Foote says it took decades after the bombing of Pearl Harbor for monuments to appear. That’s because many saw the event as an emblem of America’s failures in WWII. Contrast that with the 1995 Oklahoma City bombing, after which people immediately began planning for a memorial space.

“I think there are gradual changes in people’s attitudes. There’s a greater willingness to see these events as part of our way of life—that it’s not that exceptional,” he says.

That means more memorials are being set up across the country. And that translates into more local interpretations of national events.

Up the road in Windsor, Assistant Fire Chief Jeff Dykstra moves his 75-pound piece of steel on a piece of beige carpet.

“It’s kind of an interesting piece because on top plate it has concrete and steel pins, so it’s not just a hunk of steel,” he says.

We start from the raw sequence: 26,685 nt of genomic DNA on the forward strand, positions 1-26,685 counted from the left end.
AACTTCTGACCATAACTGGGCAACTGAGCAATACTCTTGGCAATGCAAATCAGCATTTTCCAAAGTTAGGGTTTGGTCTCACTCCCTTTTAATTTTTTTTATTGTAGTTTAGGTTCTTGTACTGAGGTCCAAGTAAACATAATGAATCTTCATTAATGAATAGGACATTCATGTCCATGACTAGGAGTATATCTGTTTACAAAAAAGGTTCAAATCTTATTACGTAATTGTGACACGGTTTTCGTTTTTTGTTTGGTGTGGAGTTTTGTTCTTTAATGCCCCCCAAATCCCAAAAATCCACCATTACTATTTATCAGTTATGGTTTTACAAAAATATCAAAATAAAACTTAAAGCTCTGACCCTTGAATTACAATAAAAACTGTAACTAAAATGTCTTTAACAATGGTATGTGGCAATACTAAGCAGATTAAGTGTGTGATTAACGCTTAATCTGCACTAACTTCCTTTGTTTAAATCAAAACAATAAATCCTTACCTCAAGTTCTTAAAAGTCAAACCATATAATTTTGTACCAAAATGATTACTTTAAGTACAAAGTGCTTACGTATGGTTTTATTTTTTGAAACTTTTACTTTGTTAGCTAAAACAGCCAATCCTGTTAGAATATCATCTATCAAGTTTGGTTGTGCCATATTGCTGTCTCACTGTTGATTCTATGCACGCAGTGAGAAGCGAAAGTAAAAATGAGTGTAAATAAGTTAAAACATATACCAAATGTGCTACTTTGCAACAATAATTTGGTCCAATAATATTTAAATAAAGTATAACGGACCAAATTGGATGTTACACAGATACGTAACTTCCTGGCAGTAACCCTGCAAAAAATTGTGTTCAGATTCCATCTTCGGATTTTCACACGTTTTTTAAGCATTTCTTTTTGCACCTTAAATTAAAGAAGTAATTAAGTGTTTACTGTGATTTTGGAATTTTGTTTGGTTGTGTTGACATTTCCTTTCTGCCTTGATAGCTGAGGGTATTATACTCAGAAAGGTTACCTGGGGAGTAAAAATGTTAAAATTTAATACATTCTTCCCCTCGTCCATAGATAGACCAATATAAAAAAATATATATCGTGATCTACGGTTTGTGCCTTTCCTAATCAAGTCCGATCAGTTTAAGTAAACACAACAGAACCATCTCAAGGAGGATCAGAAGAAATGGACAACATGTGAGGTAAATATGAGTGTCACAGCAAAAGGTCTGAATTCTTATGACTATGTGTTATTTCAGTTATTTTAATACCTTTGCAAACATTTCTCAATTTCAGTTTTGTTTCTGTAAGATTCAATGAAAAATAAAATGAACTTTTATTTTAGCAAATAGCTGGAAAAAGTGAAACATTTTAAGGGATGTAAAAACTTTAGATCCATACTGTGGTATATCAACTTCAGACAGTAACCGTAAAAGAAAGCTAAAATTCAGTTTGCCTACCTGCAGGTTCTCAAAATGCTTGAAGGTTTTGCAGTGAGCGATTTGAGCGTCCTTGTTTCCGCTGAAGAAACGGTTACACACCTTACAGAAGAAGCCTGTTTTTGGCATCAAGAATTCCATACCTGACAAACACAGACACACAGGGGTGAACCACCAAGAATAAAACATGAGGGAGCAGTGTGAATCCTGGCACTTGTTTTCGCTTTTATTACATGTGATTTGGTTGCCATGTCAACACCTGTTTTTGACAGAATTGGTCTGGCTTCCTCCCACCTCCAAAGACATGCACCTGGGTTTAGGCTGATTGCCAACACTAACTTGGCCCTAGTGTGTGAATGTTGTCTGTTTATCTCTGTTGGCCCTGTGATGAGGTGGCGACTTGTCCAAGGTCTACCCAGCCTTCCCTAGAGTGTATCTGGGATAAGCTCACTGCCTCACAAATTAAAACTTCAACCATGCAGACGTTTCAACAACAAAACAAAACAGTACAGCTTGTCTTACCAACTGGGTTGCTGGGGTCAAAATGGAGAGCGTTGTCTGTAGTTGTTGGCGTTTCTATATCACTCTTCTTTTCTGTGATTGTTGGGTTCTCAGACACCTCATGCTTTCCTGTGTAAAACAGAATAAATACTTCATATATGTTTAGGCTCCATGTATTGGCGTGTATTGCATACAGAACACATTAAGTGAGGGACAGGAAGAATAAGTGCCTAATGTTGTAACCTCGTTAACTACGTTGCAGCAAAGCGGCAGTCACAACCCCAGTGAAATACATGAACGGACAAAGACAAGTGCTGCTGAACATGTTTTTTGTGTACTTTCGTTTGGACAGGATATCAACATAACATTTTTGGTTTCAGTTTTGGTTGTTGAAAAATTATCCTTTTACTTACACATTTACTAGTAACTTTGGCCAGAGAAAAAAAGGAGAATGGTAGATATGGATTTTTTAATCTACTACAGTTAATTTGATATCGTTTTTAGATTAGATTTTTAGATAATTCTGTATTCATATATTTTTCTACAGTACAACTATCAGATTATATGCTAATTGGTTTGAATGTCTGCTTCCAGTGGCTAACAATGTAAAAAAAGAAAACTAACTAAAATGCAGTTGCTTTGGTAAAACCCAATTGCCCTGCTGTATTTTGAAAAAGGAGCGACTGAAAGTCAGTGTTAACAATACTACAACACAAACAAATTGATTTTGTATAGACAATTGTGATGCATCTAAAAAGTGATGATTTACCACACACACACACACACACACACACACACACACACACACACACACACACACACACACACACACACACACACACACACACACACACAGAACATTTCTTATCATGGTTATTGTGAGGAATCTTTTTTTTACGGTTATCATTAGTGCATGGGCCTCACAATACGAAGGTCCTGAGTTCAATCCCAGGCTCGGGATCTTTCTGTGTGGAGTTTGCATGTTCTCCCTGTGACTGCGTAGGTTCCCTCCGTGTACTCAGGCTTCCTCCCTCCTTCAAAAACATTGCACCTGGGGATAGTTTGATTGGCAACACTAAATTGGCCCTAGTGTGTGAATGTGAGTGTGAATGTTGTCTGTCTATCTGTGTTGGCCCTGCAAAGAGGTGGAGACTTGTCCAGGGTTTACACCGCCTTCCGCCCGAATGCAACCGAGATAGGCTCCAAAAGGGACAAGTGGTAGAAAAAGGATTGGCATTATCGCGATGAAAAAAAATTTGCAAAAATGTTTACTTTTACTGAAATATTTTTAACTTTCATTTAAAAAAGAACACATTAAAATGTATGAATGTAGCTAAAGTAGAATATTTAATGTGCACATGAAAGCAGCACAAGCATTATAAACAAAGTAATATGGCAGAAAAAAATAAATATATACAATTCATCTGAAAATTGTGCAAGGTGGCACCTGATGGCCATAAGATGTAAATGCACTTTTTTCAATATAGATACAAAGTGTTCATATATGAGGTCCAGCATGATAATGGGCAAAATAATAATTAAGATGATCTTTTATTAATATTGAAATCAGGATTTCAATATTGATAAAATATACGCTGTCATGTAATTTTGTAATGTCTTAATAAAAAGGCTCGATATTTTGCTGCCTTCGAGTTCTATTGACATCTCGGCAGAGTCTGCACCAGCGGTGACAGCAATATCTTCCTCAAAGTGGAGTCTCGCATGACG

He’s in the Windsor-Severance Fire Museum, which will be the object’s long-term home. But Dykstra and other Windsor officials have plans to make this 9/11 artifact even more portable—mounting it on a steel platform with wheels.

“We actually meant for it to be an opportunity to take it… to the other fire stations, as well as other public education events that are going on throughout the city,” he says.

While the memorials across Colorado today are different, one thing that all locations can count on, according to CU Professor Ken Foote, is that the memory of what 9/11 means will change over time.

Pearl Harbor launched America’s involvement in WWII, which ended three-and-a-half years later. But questions tied to 9/11 haven’t been resolved yet.

“There’s this disagreement: Was it useful to invade Iraq or Afghanistan? Is the world safer now than it was 10 years ago? Because many of those questions are still unanswered, I think some of this debate will continue on for a long, long time,” he says.